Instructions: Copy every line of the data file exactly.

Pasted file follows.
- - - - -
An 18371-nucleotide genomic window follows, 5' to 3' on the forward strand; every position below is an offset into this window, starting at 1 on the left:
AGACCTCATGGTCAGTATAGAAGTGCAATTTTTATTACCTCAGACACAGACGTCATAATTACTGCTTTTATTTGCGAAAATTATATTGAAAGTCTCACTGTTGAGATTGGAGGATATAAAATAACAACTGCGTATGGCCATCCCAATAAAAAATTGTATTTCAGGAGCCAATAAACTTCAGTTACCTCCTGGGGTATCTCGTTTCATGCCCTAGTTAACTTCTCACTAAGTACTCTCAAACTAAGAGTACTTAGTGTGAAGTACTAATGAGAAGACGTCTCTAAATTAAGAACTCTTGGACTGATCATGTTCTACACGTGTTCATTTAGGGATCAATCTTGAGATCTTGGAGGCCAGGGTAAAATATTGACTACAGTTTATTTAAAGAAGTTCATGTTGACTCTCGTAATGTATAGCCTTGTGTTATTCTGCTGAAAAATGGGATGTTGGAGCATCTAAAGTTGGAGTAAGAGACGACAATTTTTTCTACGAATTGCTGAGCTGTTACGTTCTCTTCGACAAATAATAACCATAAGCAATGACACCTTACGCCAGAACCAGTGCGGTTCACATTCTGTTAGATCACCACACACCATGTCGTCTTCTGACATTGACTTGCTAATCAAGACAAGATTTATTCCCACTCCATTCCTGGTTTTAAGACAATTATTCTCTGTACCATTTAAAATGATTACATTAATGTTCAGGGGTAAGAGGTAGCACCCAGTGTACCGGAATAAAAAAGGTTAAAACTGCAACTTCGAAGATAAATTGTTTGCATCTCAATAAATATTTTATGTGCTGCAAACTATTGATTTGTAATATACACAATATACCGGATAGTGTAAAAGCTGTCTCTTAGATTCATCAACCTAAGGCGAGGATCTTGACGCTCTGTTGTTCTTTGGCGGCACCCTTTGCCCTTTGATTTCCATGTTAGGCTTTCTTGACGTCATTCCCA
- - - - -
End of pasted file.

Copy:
An 18371-nucleotide genomic window follows, 5' to 3' on the forward strand; every position below is an offset into this window, starting at 1 on the left:
AGACCTCATGGTCAGTATAGAAGTGCAATTTTTATTACCTCAGACACAGACGTCATAATTACTGCTTTTATTTGCGAAAATTATATTGAAAGTCTCACTGTTGAGATTGGAGGATATAAAATAACAACTGCGTATGGCCATCCCAATAAAAAATTGTATTTCAGGAGCCAATAAACTTCAGTTACCTCCTGGGGTATCTCGTTTCATGCCCTAGTTAACTTCTCACTAAGTACTCTCAAACTAAGAGTACTTAGTGTGAAGTACTAATGAGAAGACGTCTCTAAATTAAGAACTCTTGGACTGATCATGTTCTACACGTGTTCATTTAGGGATCAATCTTGAGATCTTGGAGGCCAGGGTAAAATATTGACTACAGTTTATTTAAAGAAGTTCATGTTGACTCTCGTAATGTATAGCCTTGTGTTATTCTGCTGAAAAATGGGATGTTGGAGCATCTAAAGTTGGAGTAAGAGACGACAATTTTTTCTACGAATTGCTGAGCTGTTACGTTCTCTTCGACAAATAATAACCATAAGCAATGACACCTTACGCCAGAACCAGTGCGGTTCACATTCTGTTAGATCACCACACACCATGTCGTCTTCTGACATTGACTTGCTAATCAAGACAAGATTTATTCCCACTCCATTCCTGGTTTTAAGACAATTATTCTCTGTACCATTTAAAATGATTACATTAATGTTCAGGGGTAAGAGGTAGCACCCAGTGTACCGGAATAAAAAAGGTTAAAACTGCAACTTCGAAGATAAATTGTTTGCATCTCAATAAATATTTTATGTGCTGCAAACTATTGATTTGTAATATACACAATATACCGGATAGTGTAAAAGCTGTCTCTTAGATTCATCAACCTAAGGCGAGGATCTTGACGCTCTGTTGTTCTTTGGCGGCACCCTTTGCCCTTTGATTTCCATGTTAGGCTTTCTTGACGTCATTCCCA